**I’m teaching a new class this semester: Human Behavior in the Social Environment: Groups, Organizations, and Communities, and it has prompted a lot of thinking about group development, in particular, and some new ideas about organizational impact on practice, too. This week, I’ll have a few posts about some of the topics that I’m raising in this class, tying in some of the reading I’ve been doing around these ideas. I (and, I’m sure, my students!) would appreciate any of your feedback, too.
One of the challenges of any instructor, I think, is how to solicit the full participation of all students in a way that supports the learning of other students as well. For social work instructors, where most of our classes are very participatory, and where a big part of our, rather unspoken, responsibility is to assess the degree to which a student is not only intellectually but also ethically congruent with our profession, finding this instructional ‘sweet spot’ is even more critical. We tell students that it’s not enough just to be present; they have to participate. Yet we (or, at least, I) struggle to quantify ‘participation’, and, even more importantly, to qualify it–how do I honor each student’s contribution, respect differences in language abilities and speed of processing, preserve confidentiality, and deal with conflicts among students (and student comments that challenge my own understanding of our professional value base)? On the fly, yet with a record that will later allow me to assign a point value to these interactions?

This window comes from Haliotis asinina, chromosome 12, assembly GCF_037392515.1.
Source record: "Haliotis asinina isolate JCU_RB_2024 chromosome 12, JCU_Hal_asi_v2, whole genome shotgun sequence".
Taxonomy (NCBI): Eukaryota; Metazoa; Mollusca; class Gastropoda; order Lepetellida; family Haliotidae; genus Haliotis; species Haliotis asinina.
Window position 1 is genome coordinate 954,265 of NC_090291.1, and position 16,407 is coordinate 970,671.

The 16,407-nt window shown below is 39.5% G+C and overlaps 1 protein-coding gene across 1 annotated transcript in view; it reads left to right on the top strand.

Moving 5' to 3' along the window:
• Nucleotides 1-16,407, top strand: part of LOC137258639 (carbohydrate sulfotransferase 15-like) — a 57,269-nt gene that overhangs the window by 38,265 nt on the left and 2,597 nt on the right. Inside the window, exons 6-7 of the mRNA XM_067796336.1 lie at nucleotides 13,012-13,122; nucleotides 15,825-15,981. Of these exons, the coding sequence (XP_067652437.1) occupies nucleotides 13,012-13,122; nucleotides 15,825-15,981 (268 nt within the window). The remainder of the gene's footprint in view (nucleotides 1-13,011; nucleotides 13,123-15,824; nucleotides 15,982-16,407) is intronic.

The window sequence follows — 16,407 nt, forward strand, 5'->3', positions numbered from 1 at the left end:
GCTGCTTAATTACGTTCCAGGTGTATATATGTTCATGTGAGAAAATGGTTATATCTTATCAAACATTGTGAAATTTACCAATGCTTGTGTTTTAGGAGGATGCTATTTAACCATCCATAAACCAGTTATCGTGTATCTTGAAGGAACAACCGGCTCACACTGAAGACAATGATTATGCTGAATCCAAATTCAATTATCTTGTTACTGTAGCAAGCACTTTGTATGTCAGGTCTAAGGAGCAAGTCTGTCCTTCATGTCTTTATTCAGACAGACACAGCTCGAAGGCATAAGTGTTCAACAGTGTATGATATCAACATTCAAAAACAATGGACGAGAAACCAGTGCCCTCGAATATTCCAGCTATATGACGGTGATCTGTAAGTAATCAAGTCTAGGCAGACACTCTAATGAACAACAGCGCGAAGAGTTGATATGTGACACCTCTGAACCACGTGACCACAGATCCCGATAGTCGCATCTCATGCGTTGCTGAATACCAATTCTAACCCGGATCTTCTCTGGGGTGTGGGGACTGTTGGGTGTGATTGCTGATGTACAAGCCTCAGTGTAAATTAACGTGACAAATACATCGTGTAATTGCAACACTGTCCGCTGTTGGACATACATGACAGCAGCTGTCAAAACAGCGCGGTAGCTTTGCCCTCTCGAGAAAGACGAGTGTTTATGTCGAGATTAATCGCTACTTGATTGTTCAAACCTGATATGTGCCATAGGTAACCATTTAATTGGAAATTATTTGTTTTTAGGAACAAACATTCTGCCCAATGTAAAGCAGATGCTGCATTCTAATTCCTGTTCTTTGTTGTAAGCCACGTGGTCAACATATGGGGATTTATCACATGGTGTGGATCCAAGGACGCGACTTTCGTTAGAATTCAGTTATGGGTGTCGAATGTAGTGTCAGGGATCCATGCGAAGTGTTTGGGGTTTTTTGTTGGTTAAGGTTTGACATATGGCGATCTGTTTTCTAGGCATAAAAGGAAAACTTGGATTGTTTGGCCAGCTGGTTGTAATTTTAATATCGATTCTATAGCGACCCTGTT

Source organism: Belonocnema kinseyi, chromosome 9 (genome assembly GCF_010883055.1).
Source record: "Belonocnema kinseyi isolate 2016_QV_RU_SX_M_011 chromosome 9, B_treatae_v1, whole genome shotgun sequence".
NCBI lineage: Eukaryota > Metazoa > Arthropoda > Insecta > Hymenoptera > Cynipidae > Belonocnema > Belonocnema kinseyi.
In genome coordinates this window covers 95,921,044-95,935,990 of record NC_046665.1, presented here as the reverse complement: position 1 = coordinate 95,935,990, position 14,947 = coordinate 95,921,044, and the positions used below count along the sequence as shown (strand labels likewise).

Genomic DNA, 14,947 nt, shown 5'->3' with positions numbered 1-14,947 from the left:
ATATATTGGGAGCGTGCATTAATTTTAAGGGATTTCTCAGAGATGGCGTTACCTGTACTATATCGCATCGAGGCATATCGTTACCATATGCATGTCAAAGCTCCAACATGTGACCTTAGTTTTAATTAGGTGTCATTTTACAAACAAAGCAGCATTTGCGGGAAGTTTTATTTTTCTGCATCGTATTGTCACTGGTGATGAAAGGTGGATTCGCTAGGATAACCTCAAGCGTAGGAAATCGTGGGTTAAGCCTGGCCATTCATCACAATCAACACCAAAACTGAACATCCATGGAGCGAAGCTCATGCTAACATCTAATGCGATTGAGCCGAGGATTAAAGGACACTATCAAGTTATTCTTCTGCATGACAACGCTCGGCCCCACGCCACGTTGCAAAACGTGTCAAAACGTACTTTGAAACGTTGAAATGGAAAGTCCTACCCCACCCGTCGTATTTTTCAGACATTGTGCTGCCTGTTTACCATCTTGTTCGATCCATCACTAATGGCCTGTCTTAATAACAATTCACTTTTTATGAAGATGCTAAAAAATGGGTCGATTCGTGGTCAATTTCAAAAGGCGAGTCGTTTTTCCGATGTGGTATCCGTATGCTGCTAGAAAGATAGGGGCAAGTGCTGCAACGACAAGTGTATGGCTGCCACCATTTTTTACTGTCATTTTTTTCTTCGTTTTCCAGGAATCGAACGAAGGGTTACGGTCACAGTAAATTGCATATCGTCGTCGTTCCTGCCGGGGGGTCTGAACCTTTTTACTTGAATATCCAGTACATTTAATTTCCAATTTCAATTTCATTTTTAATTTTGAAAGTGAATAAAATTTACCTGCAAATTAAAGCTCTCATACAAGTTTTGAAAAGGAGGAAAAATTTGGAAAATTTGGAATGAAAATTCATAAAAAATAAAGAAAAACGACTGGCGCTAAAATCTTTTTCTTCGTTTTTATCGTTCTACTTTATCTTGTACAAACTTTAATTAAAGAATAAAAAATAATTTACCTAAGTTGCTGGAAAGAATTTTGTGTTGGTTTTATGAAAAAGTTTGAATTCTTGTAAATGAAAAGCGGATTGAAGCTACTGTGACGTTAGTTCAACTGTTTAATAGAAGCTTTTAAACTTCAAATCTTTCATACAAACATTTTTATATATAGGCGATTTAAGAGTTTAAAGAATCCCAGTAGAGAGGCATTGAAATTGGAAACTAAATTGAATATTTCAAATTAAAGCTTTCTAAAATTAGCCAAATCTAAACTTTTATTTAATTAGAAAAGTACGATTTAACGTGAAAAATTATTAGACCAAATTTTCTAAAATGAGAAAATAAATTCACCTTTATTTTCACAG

Over the winter break, in preparation for this class, which is a bit larger than some of my Master-level courses and also uses quite a bit of group work, I did some reading on pedagogy and also on group interactions and group work for learning. In light of those insights, and in preparation for class next fall, which will be half online, I am incorporating the use of online discussion boards, internal to our class, into the class participation grade. It has been mostly a success so far, largely because I was able to learn from the experiences of other instructors who have forged these paths before, although I’m still experimenting with ways to address some of the challenges.
Perhaps not surprisingly, I’m finding that the new medium doesn’t really change many of the dynamics and patterns of student participation; it mainly moves them to a new venue. At this midpoint in the semester (happy spring break, everyone!), here are my admittedly unscientific reflections on the limits and potential of discussion boards in social work education.
Students and instructors using discussion boards, in social work or elsewhere in higher education, I’d love to hear your thoughts and experiences. How can we make this technology maximally useful? How can it complement classwork? And what do you see as its dangers?